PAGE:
This doesn't mean you're guaranteed to earn those returns, even over several decades. All an expected return estimate does is offer you a decent idea of the average of the many possible return streams you can reasonably expect from your investments.
Portfolio Implications
How could you integrate expected returns into a portfolio strategy? It could help determine your savings rate. Ask yourself whether you're satisfied with the reward you're expected to earn for deferring consumption. Would you save the same amount if you're only expected to be paid 2% annualized versus 30% annualized on your portfolio? Probably not, yet many investors don't even take a stab at estimating expected returns.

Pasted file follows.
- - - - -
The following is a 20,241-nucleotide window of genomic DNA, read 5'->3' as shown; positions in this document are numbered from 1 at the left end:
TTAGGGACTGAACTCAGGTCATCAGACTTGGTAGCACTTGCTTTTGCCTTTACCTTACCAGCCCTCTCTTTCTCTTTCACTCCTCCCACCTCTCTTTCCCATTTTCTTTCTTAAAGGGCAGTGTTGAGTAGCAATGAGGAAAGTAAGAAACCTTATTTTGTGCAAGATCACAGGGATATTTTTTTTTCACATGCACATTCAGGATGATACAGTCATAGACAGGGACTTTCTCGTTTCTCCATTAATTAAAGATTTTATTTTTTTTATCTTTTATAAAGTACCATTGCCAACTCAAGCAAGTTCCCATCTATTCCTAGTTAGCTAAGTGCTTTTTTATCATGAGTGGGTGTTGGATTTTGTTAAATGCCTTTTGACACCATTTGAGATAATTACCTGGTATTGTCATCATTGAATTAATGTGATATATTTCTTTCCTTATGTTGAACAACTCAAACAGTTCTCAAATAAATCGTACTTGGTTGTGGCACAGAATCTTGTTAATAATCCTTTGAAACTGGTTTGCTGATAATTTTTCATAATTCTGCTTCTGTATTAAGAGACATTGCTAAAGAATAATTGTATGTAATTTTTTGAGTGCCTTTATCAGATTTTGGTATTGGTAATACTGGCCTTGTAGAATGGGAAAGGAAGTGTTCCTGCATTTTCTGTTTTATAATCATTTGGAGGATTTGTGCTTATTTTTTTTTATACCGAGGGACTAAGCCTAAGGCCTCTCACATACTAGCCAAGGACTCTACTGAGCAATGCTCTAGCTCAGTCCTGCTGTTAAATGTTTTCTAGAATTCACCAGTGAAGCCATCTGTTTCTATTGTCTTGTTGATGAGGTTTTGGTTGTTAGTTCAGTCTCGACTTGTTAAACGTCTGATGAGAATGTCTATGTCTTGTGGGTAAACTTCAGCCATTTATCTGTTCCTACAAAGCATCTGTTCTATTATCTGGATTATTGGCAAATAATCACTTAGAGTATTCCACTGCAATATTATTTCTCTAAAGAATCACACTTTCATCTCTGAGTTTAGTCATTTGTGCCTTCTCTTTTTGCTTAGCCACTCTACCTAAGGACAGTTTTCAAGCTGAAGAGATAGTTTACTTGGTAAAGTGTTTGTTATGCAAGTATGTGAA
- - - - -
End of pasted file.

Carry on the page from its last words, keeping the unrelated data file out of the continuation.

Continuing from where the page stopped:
The notion that valuations matter and predict returns is closely related to the idea of recession risk. If high expected returns came with no qualifications, then beating the market would be a cinch. Many efficient-market theorists think of assets with high expected returns as riskier. This means that an exceptionally patient, risk-tolerant investor with a safe job could act as an insurer, buying distressed assets with high expected returns during recessions and liquidity crises. If he's unable or unwilling to monitor the markets for high expected return opportunities, he could maintain a static allocation to value strategies that buy high-yielding or low-price/book stocks. Or he could compromise between market-timing and buy-and-hold by overweighting beaten-down assets during annual or biennial rebalances, a technique advocated by William Bernstein.